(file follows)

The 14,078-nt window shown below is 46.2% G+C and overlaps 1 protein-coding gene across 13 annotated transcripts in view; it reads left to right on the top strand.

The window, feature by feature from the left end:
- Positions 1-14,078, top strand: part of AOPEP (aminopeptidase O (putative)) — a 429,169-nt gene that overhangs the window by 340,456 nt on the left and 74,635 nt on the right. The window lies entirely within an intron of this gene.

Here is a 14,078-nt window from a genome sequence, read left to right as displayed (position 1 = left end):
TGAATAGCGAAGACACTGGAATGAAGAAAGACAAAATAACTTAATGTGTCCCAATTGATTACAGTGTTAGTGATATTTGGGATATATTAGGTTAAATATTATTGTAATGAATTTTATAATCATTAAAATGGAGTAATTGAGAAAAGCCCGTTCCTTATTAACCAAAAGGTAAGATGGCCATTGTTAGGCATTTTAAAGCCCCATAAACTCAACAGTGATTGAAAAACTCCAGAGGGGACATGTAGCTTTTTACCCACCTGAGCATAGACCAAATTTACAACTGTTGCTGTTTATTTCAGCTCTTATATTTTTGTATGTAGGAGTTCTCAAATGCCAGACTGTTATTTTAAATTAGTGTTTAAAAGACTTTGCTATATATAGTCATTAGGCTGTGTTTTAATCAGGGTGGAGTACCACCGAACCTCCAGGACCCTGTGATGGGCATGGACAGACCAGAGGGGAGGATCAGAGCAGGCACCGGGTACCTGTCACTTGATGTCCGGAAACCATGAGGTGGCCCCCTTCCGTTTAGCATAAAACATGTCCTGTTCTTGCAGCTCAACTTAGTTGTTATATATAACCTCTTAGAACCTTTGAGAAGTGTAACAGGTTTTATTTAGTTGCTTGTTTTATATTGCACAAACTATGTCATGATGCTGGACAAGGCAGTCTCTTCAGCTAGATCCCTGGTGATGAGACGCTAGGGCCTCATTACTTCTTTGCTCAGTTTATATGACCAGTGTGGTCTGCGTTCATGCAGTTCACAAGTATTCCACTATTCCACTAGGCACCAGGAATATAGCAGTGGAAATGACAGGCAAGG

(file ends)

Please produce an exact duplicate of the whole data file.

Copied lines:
The 14,078-nt window shown below is 46.2% G+C and overlaps 1 protein-coding gene across 13 annotated transcripts in view; it reads left to right on the top strand.

The window, feature by feature from the left end:
- Positions 1-14,078, top strand: part of AOPEP (aminopeptidase O (putative)) — a 429,169-nt gene that overhangs the window by 340,456 nt on the left and 74,635 nt on the right. The window lies entirely within an intron of this gene.

Here is a 14,078-nt window from a genome sequence, read left to right as displayed (position 1 = left end):
TGAATAGCGAAGACACTGGAATGAAGAAAGACAAAATAACTTAATGTGTCCCAATTGATTACAGTGTTAGTGATATTTGGGATATATTAGGTTAAATATTATTGTAATGAATTTTATAATCATTAAAATGGAGTAATTGAGAAAAGCCCGTTCCTTATTAACCAAAAGGTAAGATGGCCATTGTTAGGCATTTTAAAGCCCCATAAACTCAACAGTGATTGAAAAACTCCAGAGGGGACATGTAGCTTTTTACCCACCTGAGCATAGACCAAATTTACAACTGTTGCTGTTTATTTCAGCTCTTATATTTTTGTATGTAGGAGTTCTCAAATGCCAGACTGTTATTTTAAATTAGTGTTTAAAAGACTTTGCTATATATAGTCATTAGGCTGTGTTTTAATCAGGGTGGAGTACCACCGAACCTCCAGGACCCTGTGATGGGCATGGACAGACCAGAGGGGAGGATCAGAGCAGGCACCGGGTACCTGTCACTTGATGTCCGGAAACCATGAGGTGGCCCCCTTCCGTTTAGCATAAAACATGTCCTGTTCTTGCAGCTCAACTTAGTTGTTATATATAACCTCTTAGAACCTTTGAGAAGTGTAACAGGTTTTATTTAGTTGCTTGTTTTATATTGCACAAACTATGTCATGATGCTGGACAAGGCAGTCTCTTCAGCTAGATCCCTGGTGATGAGACGCTAGGGCCTCATTACTTCTTTGCTCAGTTTATATGACCAGTGTGGTCTGCGTTCATGCAGTTCACAAGTATTCCACTATTCCACTAGGCACCAGGAATATAGCAGTGGAAATGACAGGCAAGG